Right before Memorial weekend set sail, we pinned down Blaqstarr for a quick telephone-rendevouz. Blaqstarr, who had just returned home to Los Angeles after a quick NYC stint, played a show to a packed crowd at the Tribeca Grand. Over the phone, he was the epitome of cool. For those 20 or so minutes, we sat listening to the smooth (and real talk – seductive) way he spoke about his life and his music. It was almost enough to make us forget the loud clamor of New York City, which waited to pick back up at the moment we hung up the phone. After chatting about the new album, his hometown, and musical inspiration, etc., Blaqstarr walked us through the podcast he curated for the Arcade. When we asked if he thought himself to be a “romantic,” he responded, “Yes, definitely. I have been told that my spirit is very romantic. Romantic vibrations are pleasantly opening. It’s like, just open a book. Open to page one, see how it feels.” So without further ado, here is Blaqstarr. Page one.
You are originally from Baltimore, tell us a little about your hometown.
My hometown is a wonderful place. An artistic place. I left Baltimore because I wanted to venture out. I’ve been [living in LA] back and forth for about 6 years.
You lived in NYC for a short while, what was your favorite thing about the city?
The diversity that you see in the people walking the streets. It’s beautiful.
How old were you when you first started producing music?
I was 16. I kept myself open. I got that from my parents and the way I was raised. They are definitely free spirits, so from that structure it just kept me open.
Tell us about some of your first collaborations.
I started doing these parties and I had put a hotline number on one of the flyers. One time I checked the voicemail and heard a very tiny voice on the answering machine. She gave herself an intro, she was like “Hey Blaqstarr, this is Rye Rye, and I want you to hear what I dig, so check this. She did a little 16 bar verse, and I was like ‘Wow!’ Then the next week, it was the same thing but a different rap, and then she did it a third week. That’s when I reached out to her. I invited her down to the studio. She dedicated herself to her craft at an early age. She was 14 or 15 I think. I was [around] 20.
What type of music did you listen to growing up?
My mom listened to a lot of different music. You know, when she was getting ready for work she would listen to the likes of Vinx. He is an artist that a lot of people haven’t heard of, but as an artist his music is spiritually from somewhere else. Then you had Sadé, Al Green, Prince, Bob Marely…things like that. These artists definitely set an example for the way I expressed myself.
Tell us about your upcoming album, Here We Are.
This project was actually recorded in a 30 day span. It was inspired by different events in my life. One of the titles on the album is “She is Love,” which was basically a realization that I then articulated into a song. I’m constantly becoming aware, so as I become aware, I express myself and share these realizations.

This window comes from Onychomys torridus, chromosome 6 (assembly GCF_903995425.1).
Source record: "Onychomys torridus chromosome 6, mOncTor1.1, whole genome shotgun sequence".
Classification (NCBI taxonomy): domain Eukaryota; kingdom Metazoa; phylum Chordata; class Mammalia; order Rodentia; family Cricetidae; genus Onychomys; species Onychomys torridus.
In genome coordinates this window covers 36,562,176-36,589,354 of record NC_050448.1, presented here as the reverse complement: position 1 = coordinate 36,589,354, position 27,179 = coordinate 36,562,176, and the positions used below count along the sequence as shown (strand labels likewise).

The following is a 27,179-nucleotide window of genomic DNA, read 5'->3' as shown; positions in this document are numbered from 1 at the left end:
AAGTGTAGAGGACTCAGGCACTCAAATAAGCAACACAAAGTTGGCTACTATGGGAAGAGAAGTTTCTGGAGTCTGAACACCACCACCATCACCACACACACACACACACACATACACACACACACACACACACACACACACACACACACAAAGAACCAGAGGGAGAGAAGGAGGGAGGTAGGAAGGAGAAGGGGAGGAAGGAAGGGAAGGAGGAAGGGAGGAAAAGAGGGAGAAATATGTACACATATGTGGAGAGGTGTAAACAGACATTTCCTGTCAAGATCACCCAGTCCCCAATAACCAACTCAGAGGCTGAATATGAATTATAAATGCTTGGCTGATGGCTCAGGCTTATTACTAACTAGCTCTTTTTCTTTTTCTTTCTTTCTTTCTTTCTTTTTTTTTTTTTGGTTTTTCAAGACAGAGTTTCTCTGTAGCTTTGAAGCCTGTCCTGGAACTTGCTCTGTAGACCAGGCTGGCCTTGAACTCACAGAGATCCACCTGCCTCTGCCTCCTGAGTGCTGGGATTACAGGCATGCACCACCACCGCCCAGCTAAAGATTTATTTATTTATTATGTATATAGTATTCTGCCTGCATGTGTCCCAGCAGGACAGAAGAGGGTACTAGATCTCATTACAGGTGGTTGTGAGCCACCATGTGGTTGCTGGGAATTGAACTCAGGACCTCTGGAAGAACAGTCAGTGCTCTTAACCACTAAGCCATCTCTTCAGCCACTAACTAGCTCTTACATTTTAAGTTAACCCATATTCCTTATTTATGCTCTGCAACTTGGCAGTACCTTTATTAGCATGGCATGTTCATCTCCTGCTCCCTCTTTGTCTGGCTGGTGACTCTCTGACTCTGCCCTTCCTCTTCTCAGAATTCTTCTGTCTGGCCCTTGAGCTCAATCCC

How is writing your own music a different experience from producing?
It’s coming from a totally different place. It’s really refreshing. When [the music] comes through me, I am one of my biggest fans. I do really enjoy working with other artists. It’s a fun thing to balance energies. It is a beautiful way to express art.
What does the summer have in store for Blaqstarr?
I have a lot in store for the summer, and I’m thinking that the summer will be open to it.
1. Vinx “I Give My All to You”
In general, the whole message of him ‘giving his all.’ You know having no reservations and everything along those lines, it’s beautiful.
2. Sadé “No Ordinary Love”
It just takes you for a spiritual boat ride. Lay back, you know, lay back with whoever you want to lay back with. Just knowing that this is no ordinary love and you are open to it. Beautiful.
3. Frankie Lymon and The Teenagers “Why Do Fools Fall in Love”
So many people can get love wrong, and only think about love in a particular way. Why do fools fall in love?
4. Michael Jackson “Beat It”
I just love the whole energy of that song. I have memorized the melody and the words to the majority of Michael Jackson’s songs.
5. Curtis Mayfield “Superfly”
I choose not to just ‘fly’, but to ’super fly.’
6. James Brown “Get Up”
Lyrics like that, that is how I live my life. From the time I first heard it, I believed; “Get Up, stay on the scene, like a sex machine.” I love it.
7. Al Green “Love and Happiness”
I mean just the title within itself. Llistening to the lyrics and the vibrations of this song, you become uplifted.
8. Bob Marley “No Woman, No Cry”
The title says it all
9. Anita Baker “Sweet Love”
The way she expressed herself [in that song] lead me to believe in sweet love, and open my spirit to receive sweet love from that age I first heard it. I probably first listened to it when I was around 8 or 9.
10. Donny Hathaway “A Song for You”
I remember sending this song to my father a few years ago. Its kind of a song from a son to a dad. This is a song that my son is going to sing to me.